This personal, powerful, and practical book is biblical, balanced, and bold in its approach. John models with his own personal lament (pages 77–78), shares his testimony from hate to love (pages 36–37), and devotes what he considers to be a very personal chapter on love (page 161). The power of John’s testimony does not come from John himself, though; it comes by the same one who will be able to empower the church to be one—the Holy Spirit (pages 67, 132). Human willpower is not sufficient for the task. The power of the Holy Spirit is the agent for this work of biblical reconciliation. As the Holy Spirit enables the church, she will be called to do her part. The practicality of the book contributes to this point. Perkins’s simple, yet strategic, suggestion on page 116 to get to know someone from a different cultural or ethnic group by asking them their name and sharing their story is a perfect example of this. The book closes with a call to action (page 176), and the appendix includes a study guide with discussion questions for the reader to wrestle through, answer, and discuss with others.
A Biblical, Balanced, and Bold Approach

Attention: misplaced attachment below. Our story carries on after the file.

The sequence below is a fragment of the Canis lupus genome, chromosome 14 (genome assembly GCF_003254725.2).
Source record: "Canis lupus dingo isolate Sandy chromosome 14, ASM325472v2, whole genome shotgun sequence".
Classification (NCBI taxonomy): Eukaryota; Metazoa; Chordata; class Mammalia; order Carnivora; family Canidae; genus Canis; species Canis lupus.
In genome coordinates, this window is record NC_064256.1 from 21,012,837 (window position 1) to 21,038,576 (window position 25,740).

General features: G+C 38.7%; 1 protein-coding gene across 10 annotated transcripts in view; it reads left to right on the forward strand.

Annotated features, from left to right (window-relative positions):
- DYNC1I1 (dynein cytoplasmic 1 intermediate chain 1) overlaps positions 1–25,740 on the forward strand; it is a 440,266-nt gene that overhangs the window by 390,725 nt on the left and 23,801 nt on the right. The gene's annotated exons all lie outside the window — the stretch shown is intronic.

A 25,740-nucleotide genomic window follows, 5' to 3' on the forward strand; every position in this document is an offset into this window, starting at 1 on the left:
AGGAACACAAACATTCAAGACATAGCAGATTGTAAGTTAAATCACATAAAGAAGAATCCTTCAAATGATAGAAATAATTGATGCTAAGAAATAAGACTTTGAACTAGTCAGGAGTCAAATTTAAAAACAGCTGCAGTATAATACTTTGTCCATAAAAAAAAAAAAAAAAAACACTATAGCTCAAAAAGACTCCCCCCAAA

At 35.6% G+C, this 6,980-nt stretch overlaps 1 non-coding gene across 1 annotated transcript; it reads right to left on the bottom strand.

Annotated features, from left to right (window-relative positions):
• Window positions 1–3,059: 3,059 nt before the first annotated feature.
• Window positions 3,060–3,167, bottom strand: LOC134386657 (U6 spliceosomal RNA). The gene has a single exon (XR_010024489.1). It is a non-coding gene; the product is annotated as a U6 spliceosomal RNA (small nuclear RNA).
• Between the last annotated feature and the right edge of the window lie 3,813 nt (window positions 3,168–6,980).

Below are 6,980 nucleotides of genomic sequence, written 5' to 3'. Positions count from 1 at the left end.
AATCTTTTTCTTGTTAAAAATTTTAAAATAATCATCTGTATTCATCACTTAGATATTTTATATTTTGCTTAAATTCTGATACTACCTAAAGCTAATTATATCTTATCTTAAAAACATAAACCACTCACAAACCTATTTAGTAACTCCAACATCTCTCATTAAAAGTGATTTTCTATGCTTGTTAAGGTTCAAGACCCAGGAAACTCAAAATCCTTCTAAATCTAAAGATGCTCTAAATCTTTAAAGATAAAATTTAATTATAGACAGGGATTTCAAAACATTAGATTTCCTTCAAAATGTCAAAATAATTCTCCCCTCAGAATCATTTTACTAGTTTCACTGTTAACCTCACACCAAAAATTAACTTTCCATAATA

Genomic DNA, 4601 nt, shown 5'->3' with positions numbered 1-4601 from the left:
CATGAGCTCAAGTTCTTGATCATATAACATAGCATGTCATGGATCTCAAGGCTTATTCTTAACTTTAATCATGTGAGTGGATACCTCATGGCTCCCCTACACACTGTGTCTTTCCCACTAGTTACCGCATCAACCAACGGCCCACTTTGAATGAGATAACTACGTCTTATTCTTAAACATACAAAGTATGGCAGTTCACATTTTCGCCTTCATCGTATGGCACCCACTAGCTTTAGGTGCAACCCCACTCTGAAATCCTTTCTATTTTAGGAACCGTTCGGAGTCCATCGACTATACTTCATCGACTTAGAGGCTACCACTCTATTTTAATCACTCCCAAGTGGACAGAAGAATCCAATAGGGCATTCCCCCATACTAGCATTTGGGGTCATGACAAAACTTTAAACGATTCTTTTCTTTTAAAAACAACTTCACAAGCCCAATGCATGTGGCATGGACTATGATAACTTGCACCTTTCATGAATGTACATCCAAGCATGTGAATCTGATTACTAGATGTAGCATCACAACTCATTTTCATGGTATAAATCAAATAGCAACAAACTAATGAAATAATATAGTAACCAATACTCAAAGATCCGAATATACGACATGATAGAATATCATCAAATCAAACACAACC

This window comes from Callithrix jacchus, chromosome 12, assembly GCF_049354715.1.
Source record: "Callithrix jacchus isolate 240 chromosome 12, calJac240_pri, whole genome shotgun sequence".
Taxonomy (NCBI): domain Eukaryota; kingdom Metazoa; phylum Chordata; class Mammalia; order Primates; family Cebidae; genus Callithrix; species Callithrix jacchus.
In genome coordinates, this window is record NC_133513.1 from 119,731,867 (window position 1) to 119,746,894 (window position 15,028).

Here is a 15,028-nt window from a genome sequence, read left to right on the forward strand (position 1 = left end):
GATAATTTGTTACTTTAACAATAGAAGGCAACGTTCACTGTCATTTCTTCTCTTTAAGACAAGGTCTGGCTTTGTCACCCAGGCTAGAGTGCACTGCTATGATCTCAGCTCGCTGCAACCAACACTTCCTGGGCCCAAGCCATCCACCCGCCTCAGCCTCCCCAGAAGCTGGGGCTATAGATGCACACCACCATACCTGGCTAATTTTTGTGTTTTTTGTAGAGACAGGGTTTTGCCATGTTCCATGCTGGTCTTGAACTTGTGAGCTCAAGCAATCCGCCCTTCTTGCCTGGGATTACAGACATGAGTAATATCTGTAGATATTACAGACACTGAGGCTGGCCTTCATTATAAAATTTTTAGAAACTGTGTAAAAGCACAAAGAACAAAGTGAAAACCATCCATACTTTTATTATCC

So much discussion surrounding race relations in the current cultural climate focuses on caricatures and suffers from a lack of listening. That is what makes Dr. Perkins’s style winsome. When it comes to defining the understanding and implementation of biblical reconciliation, Perkins turns to the Bible. When it comes to claiming this issue as a gospel issue, Perkins turns to the Bible. He also directs the reader to the Bible to show the church is the only group of people capable and equipped for thi hard work, because they are the ones who have the Spirit indwelling them. The hope for biblical reconciliation will not be won on the streets by those saved by Christ (pages 173–174), with one church crossing “all ethnic, cultural, and class lines” (page 37). But we are not there yet. As a man who loves the church (page 68), John Perkins is both balanced and bold in sifting through the realities and difficulties of biblical reconciliation. His balanced approach calls for both blacks and whites to admit mutual confessions (pages 80, 83, 85) as he addresses both the offended and the offender (page 105). Likewise, he brings balance when he shines the light on testimonies and portraits of perseverance and commitment, highlighting stories of both blacks and whites. The boldness is further put on display when he exclaims confessions are not just to be shared on an individual basis but on a church level and even denominational level (page 91). In a culture filled with racial tension, Perkins boldly declares, “the black church can’t fix this. And the white church can’t fix this. It must be the reconciled Church, black and white Christians together imaging Christ to the world” (page 33).